dbf is an easy-to-use command line tool to show and convert the content of dBASE III, IV, and 5.0 files, as well as of FoxBase and Visual FoxPro. It reads xBASE-compatible databases and prints the content to the screen or converts it to comma-separated (*.csv) files which can be opened in Excel, StarOffice, and most other spread sheets. It can also be used to show some statistics about the content.
distributed.net is a loosely knit group of computer users from all of the world that is taking up challenges requiring lots of computing power (most notably the RC5, DES, and OGR cracking contests). It is simple to participate in the challenges by downloading and running their client software (which uses idle CPU time to complete its tasks).
dvtm brings the concept of tiling window management, popularized by X11-window managers like dwm, to the console. As a console window manager, it tries to make it easy to work with multiple console based programs like vim, mutt, cmus, or irssi. dvtm is intended to be used where X11 isn't available or over SSH. In conjunction with dtach, it can be seen as a lightweight alternative to GNU screen.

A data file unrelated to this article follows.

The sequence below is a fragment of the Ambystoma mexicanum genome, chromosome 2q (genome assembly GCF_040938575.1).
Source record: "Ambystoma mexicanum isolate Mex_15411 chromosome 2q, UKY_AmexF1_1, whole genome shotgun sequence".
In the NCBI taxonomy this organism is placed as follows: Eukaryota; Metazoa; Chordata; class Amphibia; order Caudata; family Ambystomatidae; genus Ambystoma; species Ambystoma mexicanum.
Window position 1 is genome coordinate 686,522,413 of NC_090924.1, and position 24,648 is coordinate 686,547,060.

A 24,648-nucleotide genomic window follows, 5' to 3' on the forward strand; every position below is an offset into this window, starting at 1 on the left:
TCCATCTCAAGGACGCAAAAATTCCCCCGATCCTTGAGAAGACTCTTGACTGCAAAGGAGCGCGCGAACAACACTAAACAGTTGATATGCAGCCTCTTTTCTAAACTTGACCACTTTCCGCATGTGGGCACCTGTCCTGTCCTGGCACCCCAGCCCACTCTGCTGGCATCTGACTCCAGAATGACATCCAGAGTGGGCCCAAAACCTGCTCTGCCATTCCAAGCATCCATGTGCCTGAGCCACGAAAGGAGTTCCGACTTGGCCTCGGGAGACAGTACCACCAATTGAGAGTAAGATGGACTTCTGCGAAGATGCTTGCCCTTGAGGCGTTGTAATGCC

elemenope is an Enterprise Application Integration, Service Oriented Architecture, and general messaging framework. It provides the capability for massive decoupling of an enterprise's components through standardized interfaces for communications. It provides complete abstraction of both transmission protocol and functional components. A project may connect components via a particular protocol standard, and completely change the protocol technology deployed with a simple change to a configuration file, i.e. no code changes. It implements the following connector sets: JMS, SOAP, XML-RPC, direct call, and native IBM MQSeries. It allows an organization to easily create a large scale multi-platform application to conduct messaging or transaction processing. It simplifies architecture of large systems by standardizing functional components and message pathways.
fio is an I/O tool meant to be used both for benchmark and stress/hardware verification. It has support for 19 different types of I/O engines (sync, mmap, libaio, posixaio, SG v3, splice, null, network, syslet, guasi, solarisaio, and more), I/O priorities (for newer Linux kernels), rate I/O, forked or threaded jobs, and much more. It can work on block devices as well as files. fio accepts job descriptions in a simple-to-understand text format. Several example job files are included. fio displays all sorts of I/O performance information, including complete IO latencies and percentiles. Fio is in wide use in many places, for both benchmarking, QA, and verification purposes. It supports Linux, FreeBSD, NetBSD, OpenBSD, OS X, OpenSolaris, AIX, HP-UX, Android, and Windows.